Let \(\phi \in (0,1]\). If \(\xi \in \mathcal{W}\) is a solution of (5.1), then ξ is a solution of the following inequality:

$$\begin{aligned}& \biggl\vert \xi (t) - \mathcal{R}_{\xi }(t) - \frac{\phi }{\mathbb{AB}(\phi )\Gamma (\phi )} \int _{0}^{t}(t - s)^{ \phi -1} \Lambda \bigl(s, \xi (s)\bigr)\,ds \biggr\vert \\& \quad \leq \biggl( \frac{1-\phi }{\mathbb{AB}(\phi )} + \frac{T_{\max }^{\phi }}{\mathbb{AB}(\phi )\Gamma (\phi )} \biggr) \varphi , \end{aligned}$$
(5.8)

where \(\mathcal{R}_{\xi }(t) = \xi _{0} + \frac{1-\phi }{\mathbb{AB}(\phi )} \Lambda (t, \xi (t))\).

Proof

Let ξ be a solution of (5.1). In view of Remark 5.6\((2)\), we have

$$ \textstyle\begin{cases} {{}_{t}^{\mathbb{ABC}}}\mathfrak{D}_{0}^{\phi } \xi (t) = \Lambda (t, \xi (t)) + w(t), \quad t\in \mathcal{J}, \\ \xi (0) = \xi _{0} \geq 0. \end{cases} $$
(5.9)

Then the approximate solution of (5.9) can be written

$$\begin{aligned} \xi (t) =& \xi _{0} + \frac{1-\phi }{\mathbb{AB}(\phi )} \Lambda \bigl(t, \xi (t)\bigr) + \frac{\phi }{\mathbb{AB}(\phi )\Gamma (\phi )} \int _{0}^{t}(t - s)^{\phi -1} \Lambda \bigl(s, \xi (s)\bigr)\,ds \\ &{} + \frac{1-\phi }{\mathbb{AB}(\phi )} w(t) + \frac{\phi }{\mathbb{AB}(\phi )\Gamma (\phi )} \int _{0}^{t}(t - s)^{ \phi -1} w(s) \,ds. \end{aligned}$$

By using Remark 5.6(i),

$$\begin{aligned}& \biggl\vert \xi (t) - \mathcal{R}_{\xi }(t) - \frac{\phi }{\mathbb{AB}(\phi )\Gamma (\phi )} \int _{0}^{t}(t - s)^{ \phi -1} \Lambda \bigl(s, \xi (s)\bigr)\,ds \biggr\vert \\& \quad \leq \frac{1-\phi }{\mathbb{AB}(\phi )} \bigl\vert w(t) \bigr\vert + \frac{\phi }{\mathbb{AB}(\phi )\Gamma (\phi )} \int _{0}^{t}(t - s)^{ \phi -1} \bigl\vert w(s) \bigr\vert \,ds \\& \quad \leq \biggl(\frac{1-\phi }{\mathbb{AB}(\phi )} + \frac{T_{\max }^{\phi }}{\mathbb{AB}(\phi )\Gamma (\phi )} \biggr) \varphi . \end{aligned}$$

Therefore, the inequality (5.8) is obtained. □

Theorem 5.9

Assume that \(\Lambda : \mathcal{J}\times \mathbb{R} \to \mathbb{R}\) is continuous for every \(\Theta \in \mathcal{W}\). If \((H_{1})\) and (4.3) are fulfilled, then the \(\mathbb{ABC}\)-fractional \(\mathbb{SMA}\) model (1.2) is \(\mathbb{UH}\) stable on \(\mathcal{J}\).

Proof

Suppose that \(\varphi > 0\) and let \(\xi \in \mathcal{W}\) be any solution of (5.1). Let \(\Theta \in \mathcal{W}\) be the unique solution of the model (4.1),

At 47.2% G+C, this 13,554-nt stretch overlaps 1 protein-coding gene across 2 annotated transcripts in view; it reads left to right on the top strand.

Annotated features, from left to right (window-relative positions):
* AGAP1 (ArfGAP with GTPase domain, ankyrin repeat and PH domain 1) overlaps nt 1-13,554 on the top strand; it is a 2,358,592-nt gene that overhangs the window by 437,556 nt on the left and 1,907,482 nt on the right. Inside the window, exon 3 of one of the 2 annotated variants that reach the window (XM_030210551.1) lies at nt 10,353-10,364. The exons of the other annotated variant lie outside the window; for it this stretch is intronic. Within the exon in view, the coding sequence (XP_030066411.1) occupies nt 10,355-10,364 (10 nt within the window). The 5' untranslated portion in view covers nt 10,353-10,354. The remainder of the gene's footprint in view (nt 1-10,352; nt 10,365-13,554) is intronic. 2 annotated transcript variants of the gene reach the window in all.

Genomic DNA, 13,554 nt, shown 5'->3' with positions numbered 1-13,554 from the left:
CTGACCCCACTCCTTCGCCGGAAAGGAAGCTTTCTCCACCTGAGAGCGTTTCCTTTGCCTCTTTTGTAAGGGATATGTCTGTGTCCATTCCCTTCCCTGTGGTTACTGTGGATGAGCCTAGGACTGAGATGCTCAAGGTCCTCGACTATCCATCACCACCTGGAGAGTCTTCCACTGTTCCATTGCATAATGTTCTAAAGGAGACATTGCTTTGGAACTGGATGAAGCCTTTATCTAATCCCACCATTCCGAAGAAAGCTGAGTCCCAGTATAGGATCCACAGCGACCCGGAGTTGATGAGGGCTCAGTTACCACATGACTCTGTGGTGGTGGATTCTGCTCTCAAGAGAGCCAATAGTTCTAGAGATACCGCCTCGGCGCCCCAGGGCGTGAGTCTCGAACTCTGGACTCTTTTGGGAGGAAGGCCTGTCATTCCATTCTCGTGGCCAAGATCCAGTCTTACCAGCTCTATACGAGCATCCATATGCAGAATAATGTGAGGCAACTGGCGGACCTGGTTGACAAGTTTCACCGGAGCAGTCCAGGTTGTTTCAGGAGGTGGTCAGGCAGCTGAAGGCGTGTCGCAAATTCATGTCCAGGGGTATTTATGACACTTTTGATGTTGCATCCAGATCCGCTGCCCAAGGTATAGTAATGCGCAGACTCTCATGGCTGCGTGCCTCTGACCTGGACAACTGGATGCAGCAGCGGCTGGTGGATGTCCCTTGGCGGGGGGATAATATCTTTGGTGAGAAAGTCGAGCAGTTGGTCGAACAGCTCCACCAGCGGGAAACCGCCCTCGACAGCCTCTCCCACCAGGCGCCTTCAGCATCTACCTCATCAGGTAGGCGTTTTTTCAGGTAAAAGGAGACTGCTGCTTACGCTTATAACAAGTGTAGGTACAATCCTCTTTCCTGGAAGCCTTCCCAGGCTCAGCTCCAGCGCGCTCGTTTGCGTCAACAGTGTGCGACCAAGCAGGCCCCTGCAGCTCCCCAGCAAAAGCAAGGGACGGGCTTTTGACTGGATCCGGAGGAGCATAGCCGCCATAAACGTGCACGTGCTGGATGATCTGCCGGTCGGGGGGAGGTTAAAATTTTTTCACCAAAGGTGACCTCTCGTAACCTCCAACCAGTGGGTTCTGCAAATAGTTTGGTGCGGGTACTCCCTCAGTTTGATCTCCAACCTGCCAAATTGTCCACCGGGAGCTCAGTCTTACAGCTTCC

$$ \textstyle\begin{cases} {{}_{t}^{\mathbb{ABC}}}\mathfrak{D}_{0}^{\phi } \Theta (t) = \Lambda (t, \Theta (t)) , \quad t\in \mathcal{J}, \\ \Theta (0) = \Theta _{0}, \end{cases} $$

where

$$ \Theta (t) = \Theta _{0} + \frac{1-\phi }{\mathbb{AB}(\phi )} \Lambda \bigl(t, \Theta (t)\bigr) + \frac{\phi }{\mathbb{AB}(\phi )\Gamma (\phi )} \int _{0}^{t}(t - s)^{\phi -1} \Lambda \bigl(s, \Theta (s)\bigr)\,ds. $$

By using Lemma 5.8 with \((H_{1})\), we have

$$\begin{aligned} \bigl\vert \xi (t) - \Theta (t) \bigr\vert \leq & \biggl\vert \xi (t) - \mathcal{R}_{ \Theta }(t) - \frac{\phi }{\mathbb{AB}(\phi )\Gamma (\phi )} \int _{0}^{t}(t - s)^{\phi -1} \Lambda \bigl(s, \Theta (s)\bigr)\,ds \biggr\vert \\ \leq & \biggl\vert \xi (t) - \mathcal{R}_{\xi }(t) - \frac{\phi }{\mathbb{AB}(\phi )\Gamma (\phi )} \int _{0}^{t}(t - s)^{ \phi -1} \Lambda \bigl(s, \xi (s)\bigr)\,ds \biggr\vert \\ &{} + \frac{\phi }{\mathbb{AB}(\phi )\Gamma (\phi )} \int _{0}^{t}(t - s)^{ \phi -1} \bigl\vert \Lambda \bigl(s, \xi (s)\bigr)\,ds - \Lambda \bigl(s, \Theta (s)\bigr) \bigr\vert \,ds \\ \leq & \biggl(\frac{1-\phi }{\mathbb{AB}(\phi )} + \frac{T_{\max }^{\phi }}{\mathbb{AB}(\phi )\Gamma (\phi )} \biggr) \varphi + \frac{\phi \mathbb{L}_{\Lambda }}{\mathbb{AB}(\phi )\Gamma (\phi )} \int _{0}^{t}(t - s)^{\phi -1} \bigl\vert \xi (s) - \Theta (s) \bigr\vert \,ds \\ \leq & \biggl(\frac{1-\phi }{\mathbb{AB}(\phi )} + \frac{T_{\max }^{\phi }}{\mathbb{AB}(\phi )\Gamma (\phi )} \biggr) \varphi + \frac{T_{\max }^{\phi }\mathbb{L}_{\Lambda }}{\mathbb{AB}(\phi )\Gamma (\phi )} \bigl\vert \xi (t) - \Theta (t) \bigr\vert . \end{aligned}$$